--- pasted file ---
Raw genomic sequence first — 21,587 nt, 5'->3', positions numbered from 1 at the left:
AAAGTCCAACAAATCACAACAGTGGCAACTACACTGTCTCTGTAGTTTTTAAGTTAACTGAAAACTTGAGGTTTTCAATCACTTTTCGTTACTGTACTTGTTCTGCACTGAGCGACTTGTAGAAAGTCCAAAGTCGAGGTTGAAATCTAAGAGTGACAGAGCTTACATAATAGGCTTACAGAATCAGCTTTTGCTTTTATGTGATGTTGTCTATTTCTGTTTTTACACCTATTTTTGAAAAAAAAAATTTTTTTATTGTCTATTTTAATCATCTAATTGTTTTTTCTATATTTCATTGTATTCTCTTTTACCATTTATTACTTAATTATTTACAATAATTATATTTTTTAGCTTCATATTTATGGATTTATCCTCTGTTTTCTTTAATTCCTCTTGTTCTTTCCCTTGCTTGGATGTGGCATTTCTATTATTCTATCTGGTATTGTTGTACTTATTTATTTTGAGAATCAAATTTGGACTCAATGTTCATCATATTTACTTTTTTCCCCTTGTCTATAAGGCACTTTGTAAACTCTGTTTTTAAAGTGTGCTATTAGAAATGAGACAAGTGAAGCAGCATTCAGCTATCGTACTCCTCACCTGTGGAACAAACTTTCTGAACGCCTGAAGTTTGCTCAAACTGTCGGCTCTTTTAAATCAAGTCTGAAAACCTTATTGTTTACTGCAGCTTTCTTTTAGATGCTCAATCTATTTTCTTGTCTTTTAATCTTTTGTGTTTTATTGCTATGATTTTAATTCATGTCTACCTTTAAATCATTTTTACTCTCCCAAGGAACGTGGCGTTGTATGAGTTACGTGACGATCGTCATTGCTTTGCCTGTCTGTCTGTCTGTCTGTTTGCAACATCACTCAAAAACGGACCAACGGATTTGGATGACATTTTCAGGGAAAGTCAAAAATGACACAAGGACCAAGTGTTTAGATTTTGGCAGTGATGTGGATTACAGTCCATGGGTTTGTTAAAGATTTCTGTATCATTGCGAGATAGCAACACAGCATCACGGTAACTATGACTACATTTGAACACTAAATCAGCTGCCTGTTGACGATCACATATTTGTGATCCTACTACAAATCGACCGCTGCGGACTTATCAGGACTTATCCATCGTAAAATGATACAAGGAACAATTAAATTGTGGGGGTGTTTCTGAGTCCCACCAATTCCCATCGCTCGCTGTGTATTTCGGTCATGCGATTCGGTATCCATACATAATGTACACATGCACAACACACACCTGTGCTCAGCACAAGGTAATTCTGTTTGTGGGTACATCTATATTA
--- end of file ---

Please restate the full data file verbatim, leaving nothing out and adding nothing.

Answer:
Raw genomic sequence first — 21,587 nt, 5'->3', positions numbered from 1 at the left:
AAAGTCCAACAAATCACAACAGTGGCAACTACACTGTCTCTGTAGTTTTTAAGTTAACTGAAAACTTGAGGTTTTCAATCACTTTTCGTTACTGTACTTGTTCTGCACTGAGCGACTTGTAGAAAGTCCAAAGTCGAGGTTGAAATCTAAGAGTGACAGAGCTTACATAATAGGCTTACAGAATCAGCTTTTGCTTTTATGTGATGTTGTCTATTTCTGTTTTTACACCTATTTTTGAAAAAAAAAATTTTTTTATTGTCTATTTTAATCATCTAATTGTTTTTTCTATATTTCATTGTATTCTCTTTTACCATTTATTACTTAATTATTTACAATAATTATATTTTTTAGCTTCATATTTATGGATTTATCCTCTGTTTTCTTTAATTCCTCTTGTTCTTTCCCTTGCTTGGATGTGGCATTTCTATTATTCTATCTGGTATTGTTGTACTTATTTATTTTGAGAATCAAATTTGGACTCAATGTTCATCATATTTACTTTTTTCCCCTTGTCTATAAGGCACTTTGTAAACTCTGTTTTTAAAGTGTGCTATTAGAAATGAGACAAGTGAAGCAGCATTCAGCTATCGTACTCCTCACCTGTGGAACAAACTTTCTGAACGCCTGAAGTTTGCTCAAACTGTCGGCTCTTTTAAATCAAGTCTGAAAACCTTATTGTTTACTGCAGCTTTCTTTTAGATGCTCAATCTATTTTCTTGTCTTTTAATCTTTTGTGTTTTATTGCTATGATTTTAATTCATGTCTACCTTTAAATCATTTTTACTCTCCCAAGGAACGTGGCGTTGTATGAGTTACGTGACGATCGTCATTGCTTTGCCTGTCTGTCTGTCTGTCTGTTTGCAACATCACTCAAAAACGGACCAACGGATTTGGATGACATTTTCAGGGAAAGTCAAAAATGACACAAGGACCAAGTGTTTAGATTTTGGCAGTGATGTGGATTACAGTCCATGGGTTTGTTAAAGATTTCTGTATCATTGCGAGATAGCAACACAGCATCACGGTAACTATGACTACATTTGAACACTAAATCAGCTGCCTGTTGACGATCACATATTTGTGATCCTACTACAAATCGACCGCTGCGGACTTATCAGGACTTATCCATCGTAAAATGATACAAGGAACAATTAAATTGTGGGGGTGTTTCTGAGTCCCACCAATTCCCATCGCTCGCTGTGTATTTCGGTCATGCGATTCGGTATCCATACATAATGTACACATGCACAACACACACCTGTGCTCAGCACAAGGTAATTCTGTTTGTGGGTACATCTATATTA